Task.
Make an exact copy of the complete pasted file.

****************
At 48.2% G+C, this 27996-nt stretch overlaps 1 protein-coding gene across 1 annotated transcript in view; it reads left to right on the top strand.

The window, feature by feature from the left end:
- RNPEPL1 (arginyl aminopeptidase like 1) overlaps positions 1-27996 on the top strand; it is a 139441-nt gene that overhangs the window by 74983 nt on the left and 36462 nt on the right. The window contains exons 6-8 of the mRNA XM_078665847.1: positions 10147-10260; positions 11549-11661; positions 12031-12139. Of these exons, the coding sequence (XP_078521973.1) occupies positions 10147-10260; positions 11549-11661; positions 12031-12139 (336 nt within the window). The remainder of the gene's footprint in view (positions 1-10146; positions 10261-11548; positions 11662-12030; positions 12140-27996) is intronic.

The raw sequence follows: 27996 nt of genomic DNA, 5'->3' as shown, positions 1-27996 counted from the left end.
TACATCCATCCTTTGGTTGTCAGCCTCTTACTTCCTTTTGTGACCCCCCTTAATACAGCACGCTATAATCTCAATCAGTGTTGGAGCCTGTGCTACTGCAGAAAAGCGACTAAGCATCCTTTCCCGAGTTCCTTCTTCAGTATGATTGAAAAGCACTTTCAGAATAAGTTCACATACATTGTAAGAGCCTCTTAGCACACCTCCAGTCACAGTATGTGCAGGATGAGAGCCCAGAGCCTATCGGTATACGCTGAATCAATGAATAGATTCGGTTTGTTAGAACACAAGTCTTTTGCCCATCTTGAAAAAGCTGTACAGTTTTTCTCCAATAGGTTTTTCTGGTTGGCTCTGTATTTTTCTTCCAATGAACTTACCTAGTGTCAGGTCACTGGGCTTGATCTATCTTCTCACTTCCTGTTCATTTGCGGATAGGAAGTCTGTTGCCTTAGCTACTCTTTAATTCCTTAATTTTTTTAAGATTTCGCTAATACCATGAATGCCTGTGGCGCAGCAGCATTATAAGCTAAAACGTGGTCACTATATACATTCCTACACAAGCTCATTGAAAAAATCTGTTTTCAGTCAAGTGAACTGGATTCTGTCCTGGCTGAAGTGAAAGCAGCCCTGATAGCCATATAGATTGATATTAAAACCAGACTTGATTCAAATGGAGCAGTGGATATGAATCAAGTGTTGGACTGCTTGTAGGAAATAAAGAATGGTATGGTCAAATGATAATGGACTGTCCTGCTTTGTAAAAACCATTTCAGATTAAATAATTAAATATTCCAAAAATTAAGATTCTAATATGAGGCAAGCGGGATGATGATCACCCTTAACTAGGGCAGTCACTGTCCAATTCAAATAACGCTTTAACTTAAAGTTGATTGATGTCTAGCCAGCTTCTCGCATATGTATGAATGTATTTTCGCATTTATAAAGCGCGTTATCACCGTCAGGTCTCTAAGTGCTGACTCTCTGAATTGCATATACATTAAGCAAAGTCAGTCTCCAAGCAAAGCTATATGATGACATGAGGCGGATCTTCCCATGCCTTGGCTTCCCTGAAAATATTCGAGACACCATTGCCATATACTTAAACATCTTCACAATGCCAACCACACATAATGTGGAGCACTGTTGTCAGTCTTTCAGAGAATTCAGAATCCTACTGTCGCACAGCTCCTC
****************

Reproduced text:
At 48.2% G+C, this 27996-nt stretch overlaps 1 protein-coding gene across 1 annotated transcript in view; it reads left to right on the top strand.

The window, feature by feature from the left end:
- RNPEPL1 (arginyl aminopeptidase like 1) overlaps positions 1-27996 on the top strand; it is a 139441-nt gene that overhangs the window by 74983 nt on the left and 36462 nt on the right. The window contains exons 6-8 of the mRNA XM_078665847.1: positions 10147-10260; positions 11549-11661; positions 12031-12139. Of these exons, the coding sequence (XP_078521973.1) occupies positions 10147-10260; positions 11549-11661; positions 12031-12139 (336 nt within the window). The remainder of the gene's footprint in view (positions 1-10146; positions 10261-11548; positions 11662-12030; positions 12140-27996) is intronic.

The raw sequence follows: 27996 nt of genomic DNA, 5'->3' as shown, positions 1-27996 counted from the left end.
TACATCCATCCTTTGGTTGTCAGCCTCTTACTTCCTTTTGTGACCCCCCTTAATACAGCACGCTATAATCTCAATCAGTGTTGGAGCCTGTGCTACTGCAGAAAAGCGACTAAGCATCCTTTCCCGAGTTCCTTCTTCAGTATGATTGAAAAGCACTTTCAGAATAAGTTCACATACATTGTAAGAGCCTCTTAGCACACCTCCAGTCACAGTATGTGCAGGATGAGAGCCCAGAGCCTATCGGTATACGCTGAATCAATGAATAGATTCGGTTTGTTAGAACACAAGTCTTTTGCCCATCTTGAAAAAGCTGTACAGTTTTTCTCCAATAGGTTTTTCTGGTTGGCTCTGTATTTTTCTTCCAATGAACTTACCTAGTGTCAGGTCACTGGGCTTGATCTATCTTCTCACTTCCTGTTCATTTGCGGATAGGAAGTCTGTTGCCTTAGCTACTCTTTAATTCCTTAATTTTTTTAAGATTTCGCTAATACCATGAATGCCTGTGGCGCAGCAGCATTATAAGCTAAAACGTGGTCACTATATACATTCCTACACAAGCTCATTGAAAAAATCTGTTTTCAGTCAAGTGAACTGGATTCTGTCCTGGCTGAAGTGAAAGCAGCCCTGATAGCCATATAGATTGATATTAAAACCAGACTTGATTCAAATGGAGCAGTGGATATGAATCAAGTGTTGGACTGCTTGTAGGAAATAAAGAATGGTATGGTCAAATGATAATGGACTGTCCTGCTTTGTAAAAACCATTTCAGATTAAATAATTAAATATTCCAAAAATTAAGATTCTAATATGAGGCAAGCGGGATGATGATCACCCTTAACTAGGGCAGTCACTGTCCAATTCAAATAACGCTTTAACTTAAAGTTGATTGATGTCTAGCCAGCTTCTCGCATATGTATGAATGTATTTTCGCATTTATAAAGCGCGTTATCACCGTCAGGTCTCTAAGTGCTGACTCTCTGAATTGCATATACATTAAGCAAAGTCAGTCTCCAAGCAAAGCTATATGATGACATGAGGCGGATCTTCCCATGCCTTGGCTTCCCTGAAAATATTCGAGACACCATTGCCATATACTTAAACATCTTCACAATGCCAACCACACATAATGTGGAGCACTGTTGTCAGTCTTTCAGAGAATTCAGAATCCTACTGTCGCACAGCTCCTC